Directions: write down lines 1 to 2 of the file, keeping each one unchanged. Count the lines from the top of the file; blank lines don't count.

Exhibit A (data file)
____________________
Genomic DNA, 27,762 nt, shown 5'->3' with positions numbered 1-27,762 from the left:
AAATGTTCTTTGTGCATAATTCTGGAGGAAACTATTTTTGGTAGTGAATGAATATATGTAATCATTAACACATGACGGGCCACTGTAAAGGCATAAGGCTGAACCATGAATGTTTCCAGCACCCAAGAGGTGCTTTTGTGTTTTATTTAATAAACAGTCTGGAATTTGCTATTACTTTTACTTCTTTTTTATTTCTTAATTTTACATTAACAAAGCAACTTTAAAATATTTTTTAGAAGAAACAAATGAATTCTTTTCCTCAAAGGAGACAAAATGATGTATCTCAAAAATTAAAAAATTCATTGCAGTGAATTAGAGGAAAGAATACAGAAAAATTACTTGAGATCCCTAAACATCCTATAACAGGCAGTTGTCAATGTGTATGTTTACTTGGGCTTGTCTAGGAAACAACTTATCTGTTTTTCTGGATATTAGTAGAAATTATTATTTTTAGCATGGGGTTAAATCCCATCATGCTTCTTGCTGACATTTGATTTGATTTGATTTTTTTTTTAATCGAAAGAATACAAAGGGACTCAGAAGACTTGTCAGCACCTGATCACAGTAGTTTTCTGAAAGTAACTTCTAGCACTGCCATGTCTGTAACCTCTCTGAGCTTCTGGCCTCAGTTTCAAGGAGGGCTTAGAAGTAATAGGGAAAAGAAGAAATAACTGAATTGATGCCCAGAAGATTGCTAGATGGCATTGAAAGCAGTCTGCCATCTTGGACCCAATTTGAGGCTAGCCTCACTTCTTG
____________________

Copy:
Genomic DNA, 27,762 nt, shown 5'->3' with positions numbered 1-27,762 from the left:
AAATGTTCTTTGTGCATAATTCTGGAGGAAACTATTTTTGGTAGTGAATGAATATATGTAATCATTAACACATGACGGGCCACTGTAAAGGCATAAGGCTGAACCATGAATGTTTCCAGCACCCAAGAGGTGCTTTTGTGTTTTATTTAATAAACAGTCTGGAATTTGCTATTACTTTTACTTCTTTTTTATTTCTTAATTTTACATTAACAAAGCAACTTTAAAATATTTTTTAGAAGAAACAAATGAATTCTTTTCCTCAAAGGAGACAAAATGATGTATCTCAAAAATTAAAAAATTCATTGCAGTGAATTAGAGGAAAGAATACAGAAAAATTACTTGAGATCCCTAAACATCCTATAACAGGCAGTTGTCAATGTGTATGTTTACTTGGGCTTGTCTAGGAAACAACTTATCTGTTTTTCTGGATATTAGTAGAAATTATTATTTTTAGCATGGGGTTAAATCCCATCATGCTTCTTGCTGACATTTGATTTGATTTGATTTTTTTTTTAATCGAAAGAATACAAAGGGACTCAGAAGACTTGTCAGCACCTGATCACAGTAGTTTTCTGAAAGTAACTTCTAGCACTGCCATGTCTGTAACCTCTCTGAGCTTCTGGCCTCAGTTTCAAGGAGGGCTTAGAAGTAATAGGGAAAAGAAGAAATAACTGAATTGATGCCCAGAAGATTGCTAGATGGCATTGAAAGCAGTCTGCCATCTTGGACCCAATTTGAGGCTAGCCTCACTTCTTG